Stuart Piercy, 'My Kind of Town', Architecture Today
I wonder if you can argue that a journey of multiple destinations can somehow count as more cumulatively memorable than any particular place along the way? I think you can if there is a common thread throughout your journey. The Yorkshire Sculpture Triangle describes the journey between The Henry Moore Institute in Leeds, The Hepworth Wakefield and Yorkshire Sculpture Park in West Bretton. Although only 20 miles apart, they represent an incredibly rich period in British sculpture and continue to attract some of the world’s most influential artists. I would argue you have to square the triangle by adding Salts Mill in Saltaire; not just to see David Hockney’s beautiful ‘Arrival of Spring’ but to experience the sheer scale of this industrial masterpiece.
Salts Mill was bought by a family friend, Jonathan Silver, in 1987. The mill was dilapidated, but Jonathan could see the potential in the beautiful structure, and transformed it into retail and commercial units and the 1853 Gallery devoted to the work of his childhood friend Hockney. As a child I was lucky enough to run the length of the seemingly endless empty mill floors with their enormous south-facing windows and climb into the metre-deep reveals of this stone-faced, brick-vaulted giant.
The mill and surrounding town of Saltaire were built by the nineteenth-century industrialist Titus Salt after he observed other textile factories and was disappointed by the terrible working conditions he saw. Designed by Henry Lockwood and Richard Mawson, the mill is the focal point of the model town. When completed it was the largest industrial building in the world and employed 3500 people. The 160-metre-long south elevation is five storeys of honey-coloured sandstone that is pleasingly repetitious, confident in its purpose and, on a rare sunny day, feels supernatural in its incandescence and scale. I often think of the sublime simplicity of this building when I am asked to artificially subdivide a long elevation into vertical townhouse proportions to relate to a long-gone footprint.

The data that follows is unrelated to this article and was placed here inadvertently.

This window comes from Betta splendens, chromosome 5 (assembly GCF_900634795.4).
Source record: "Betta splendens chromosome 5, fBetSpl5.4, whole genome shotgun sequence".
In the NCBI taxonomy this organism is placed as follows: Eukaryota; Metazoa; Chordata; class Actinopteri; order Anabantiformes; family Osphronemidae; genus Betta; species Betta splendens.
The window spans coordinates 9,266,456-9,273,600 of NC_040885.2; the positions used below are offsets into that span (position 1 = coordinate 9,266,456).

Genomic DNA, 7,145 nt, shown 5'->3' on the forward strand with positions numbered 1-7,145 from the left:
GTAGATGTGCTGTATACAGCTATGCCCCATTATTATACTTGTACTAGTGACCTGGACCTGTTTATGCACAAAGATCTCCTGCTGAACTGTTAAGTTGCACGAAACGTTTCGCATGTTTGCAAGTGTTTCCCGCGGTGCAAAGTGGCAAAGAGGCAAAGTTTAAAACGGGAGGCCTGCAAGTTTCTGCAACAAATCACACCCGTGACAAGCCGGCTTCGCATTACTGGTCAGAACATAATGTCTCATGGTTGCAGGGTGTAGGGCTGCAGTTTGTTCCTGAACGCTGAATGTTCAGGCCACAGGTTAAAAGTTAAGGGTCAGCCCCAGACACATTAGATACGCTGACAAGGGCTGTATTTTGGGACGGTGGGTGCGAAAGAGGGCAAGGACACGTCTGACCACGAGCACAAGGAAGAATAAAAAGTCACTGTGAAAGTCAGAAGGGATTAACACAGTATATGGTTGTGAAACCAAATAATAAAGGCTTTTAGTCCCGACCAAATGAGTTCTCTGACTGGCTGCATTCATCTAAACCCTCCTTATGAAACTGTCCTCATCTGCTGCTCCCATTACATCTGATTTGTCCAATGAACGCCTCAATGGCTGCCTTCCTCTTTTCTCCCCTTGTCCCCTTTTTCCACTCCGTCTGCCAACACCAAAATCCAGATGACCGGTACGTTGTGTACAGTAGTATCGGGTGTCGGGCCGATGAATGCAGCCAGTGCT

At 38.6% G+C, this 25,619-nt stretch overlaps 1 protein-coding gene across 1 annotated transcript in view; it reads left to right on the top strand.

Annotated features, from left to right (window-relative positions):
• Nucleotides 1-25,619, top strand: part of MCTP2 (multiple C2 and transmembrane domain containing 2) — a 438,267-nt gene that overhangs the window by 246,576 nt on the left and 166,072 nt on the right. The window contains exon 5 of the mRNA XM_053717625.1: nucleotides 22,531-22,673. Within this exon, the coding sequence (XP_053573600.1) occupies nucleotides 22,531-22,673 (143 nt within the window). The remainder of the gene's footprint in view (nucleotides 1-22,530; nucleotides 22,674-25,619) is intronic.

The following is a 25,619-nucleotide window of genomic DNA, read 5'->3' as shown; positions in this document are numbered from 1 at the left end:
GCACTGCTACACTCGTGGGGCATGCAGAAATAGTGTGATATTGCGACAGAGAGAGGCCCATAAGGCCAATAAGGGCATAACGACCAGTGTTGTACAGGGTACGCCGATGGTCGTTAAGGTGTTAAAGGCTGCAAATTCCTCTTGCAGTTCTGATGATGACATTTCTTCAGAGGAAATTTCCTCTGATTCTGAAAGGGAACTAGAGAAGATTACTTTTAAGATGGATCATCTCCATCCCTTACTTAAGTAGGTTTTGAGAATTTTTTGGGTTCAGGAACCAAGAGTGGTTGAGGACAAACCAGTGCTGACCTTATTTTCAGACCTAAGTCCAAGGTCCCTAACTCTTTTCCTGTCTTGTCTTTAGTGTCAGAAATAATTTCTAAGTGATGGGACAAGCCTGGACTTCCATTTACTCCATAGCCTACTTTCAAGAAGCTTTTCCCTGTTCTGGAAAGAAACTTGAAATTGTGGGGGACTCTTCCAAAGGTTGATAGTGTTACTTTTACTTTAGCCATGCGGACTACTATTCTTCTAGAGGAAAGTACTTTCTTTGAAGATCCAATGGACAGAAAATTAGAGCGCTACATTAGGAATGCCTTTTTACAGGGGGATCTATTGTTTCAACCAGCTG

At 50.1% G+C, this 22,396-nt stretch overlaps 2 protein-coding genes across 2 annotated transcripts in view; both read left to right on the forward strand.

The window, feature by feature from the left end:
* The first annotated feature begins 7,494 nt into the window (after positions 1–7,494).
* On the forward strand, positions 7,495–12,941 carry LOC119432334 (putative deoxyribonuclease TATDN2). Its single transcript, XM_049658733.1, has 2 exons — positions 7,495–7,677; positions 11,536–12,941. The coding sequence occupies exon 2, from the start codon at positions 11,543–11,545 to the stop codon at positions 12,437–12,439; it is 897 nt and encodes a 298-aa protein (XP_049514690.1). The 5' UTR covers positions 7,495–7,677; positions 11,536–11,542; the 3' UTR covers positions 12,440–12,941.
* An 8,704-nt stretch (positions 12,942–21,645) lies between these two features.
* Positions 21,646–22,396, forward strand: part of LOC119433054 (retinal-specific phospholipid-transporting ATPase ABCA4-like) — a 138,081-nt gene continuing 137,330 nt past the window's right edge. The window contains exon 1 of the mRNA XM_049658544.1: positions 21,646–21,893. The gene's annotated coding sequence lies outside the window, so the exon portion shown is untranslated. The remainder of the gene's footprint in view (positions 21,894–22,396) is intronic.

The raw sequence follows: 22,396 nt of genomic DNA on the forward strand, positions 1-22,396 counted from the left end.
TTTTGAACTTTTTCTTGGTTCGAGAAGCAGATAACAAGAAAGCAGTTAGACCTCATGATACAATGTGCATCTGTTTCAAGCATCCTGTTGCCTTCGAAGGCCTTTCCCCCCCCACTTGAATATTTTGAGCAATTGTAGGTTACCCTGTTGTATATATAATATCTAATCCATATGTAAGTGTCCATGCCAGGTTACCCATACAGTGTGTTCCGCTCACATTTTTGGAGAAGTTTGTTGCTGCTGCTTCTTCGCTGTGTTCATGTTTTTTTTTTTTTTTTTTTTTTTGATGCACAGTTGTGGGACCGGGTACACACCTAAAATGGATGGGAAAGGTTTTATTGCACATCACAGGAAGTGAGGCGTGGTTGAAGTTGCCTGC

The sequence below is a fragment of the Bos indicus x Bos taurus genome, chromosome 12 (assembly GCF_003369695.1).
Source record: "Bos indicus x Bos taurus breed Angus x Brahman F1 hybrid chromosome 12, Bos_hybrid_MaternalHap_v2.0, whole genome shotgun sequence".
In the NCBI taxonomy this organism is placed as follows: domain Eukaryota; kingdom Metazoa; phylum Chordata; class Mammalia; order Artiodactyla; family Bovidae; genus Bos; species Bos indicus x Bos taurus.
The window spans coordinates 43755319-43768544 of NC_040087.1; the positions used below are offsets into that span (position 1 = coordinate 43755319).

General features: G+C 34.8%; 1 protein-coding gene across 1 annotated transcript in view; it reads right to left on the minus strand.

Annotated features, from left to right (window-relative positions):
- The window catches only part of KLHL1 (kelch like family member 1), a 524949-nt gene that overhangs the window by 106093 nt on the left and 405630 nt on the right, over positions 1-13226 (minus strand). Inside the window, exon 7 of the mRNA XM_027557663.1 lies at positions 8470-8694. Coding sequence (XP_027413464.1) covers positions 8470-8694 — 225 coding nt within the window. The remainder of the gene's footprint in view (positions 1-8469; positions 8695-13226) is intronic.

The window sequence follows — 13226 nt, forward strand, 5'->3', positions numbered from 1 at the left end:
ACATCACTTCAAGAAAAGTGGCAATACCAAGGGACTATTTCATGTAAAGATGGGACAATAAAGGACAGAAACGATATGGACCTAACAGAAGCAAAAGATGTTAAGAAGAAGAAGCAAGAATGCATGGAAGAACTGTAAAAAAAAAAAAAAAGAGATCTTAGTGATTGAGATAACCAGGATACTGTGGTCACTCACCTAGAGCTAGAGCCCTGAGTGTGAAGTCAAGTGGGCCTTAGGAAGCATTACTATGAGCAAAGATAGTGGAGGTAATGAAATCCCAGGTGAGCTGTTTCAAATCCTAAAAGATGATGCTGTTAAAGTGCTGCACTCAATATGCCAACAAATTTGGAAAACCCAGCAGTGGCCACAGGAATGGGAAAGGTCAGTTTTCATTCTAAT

Twelve miles to the east, Leeds Art Gallery and The Henry Moore Institute last year held a 100-day exhibition, the Yorkshire Sculpture International. The collaborative and adjacent galleries support not only the exhibiting of finished sculpture but explore in depth the process of creating the work, and research the motivation and influences of the artists. Recent work includes Ayşe Erkmen’s ‘three of four’, a delicate, ghost-like lattice ‘echo’ of a barrel-vaulted Victorian rooflight. Nobuko Tsuchiya set up a studio at the gallery to create amalgamated forms of found and household objects. I find Tsuchiya’s work is such a release of tension from those early tentative first few marks made on projects; all students of architecture should look at her conceptual models.
Travel south for another 11 miles to David Chipperfield’s visceral Hepworth Wakefield, set within a conservation area that once housed the town’s cloth and grain industries. The in-situ cast form sits on a stretch of land trapped within the bend in the River Calder. I believe this is Wakefield’s most important building, though many people locally would disagree – my father included. Incisions within the trapezoidal forms create perfect diffused light, and the external folds of pigmented concrete relate beautifully to the incremental crumble of utilitarian cranes, barges and brick warehouses on the Calder.
Continue south-west for a further seven miles to arrive at Yorkshire Sculpture Park, 500 acres of rolling parkland originally designed by Robert Marnock in the 1830s. In 1949 the original mansion house was turned into a college. After an art lecturer, Peter Murray, held an exhibition in grounds the idea took hold and in 1977 Yorkshire Sculpture Park was formed.
It now attracts some of the world’s greatest artists. Seeing works by Andy Goldsworthy or Giuseppe Penone within FCB Studios’ beautiful underground gallery had a profound impact on my work. They are a reminder that architecture is much more than purely formal or visual; that spaces are experienced through all the senses, and that architecture is a physical making process. They remind me of Brancusi’s proposition that “architecture is inhabited sculpture”.
When ideas are scarce, these places – and the space and time between them – are where I turn to.
(Image: Andy Goldsworthy, Clay Room, Yorkshire Sculpture Park, 2007)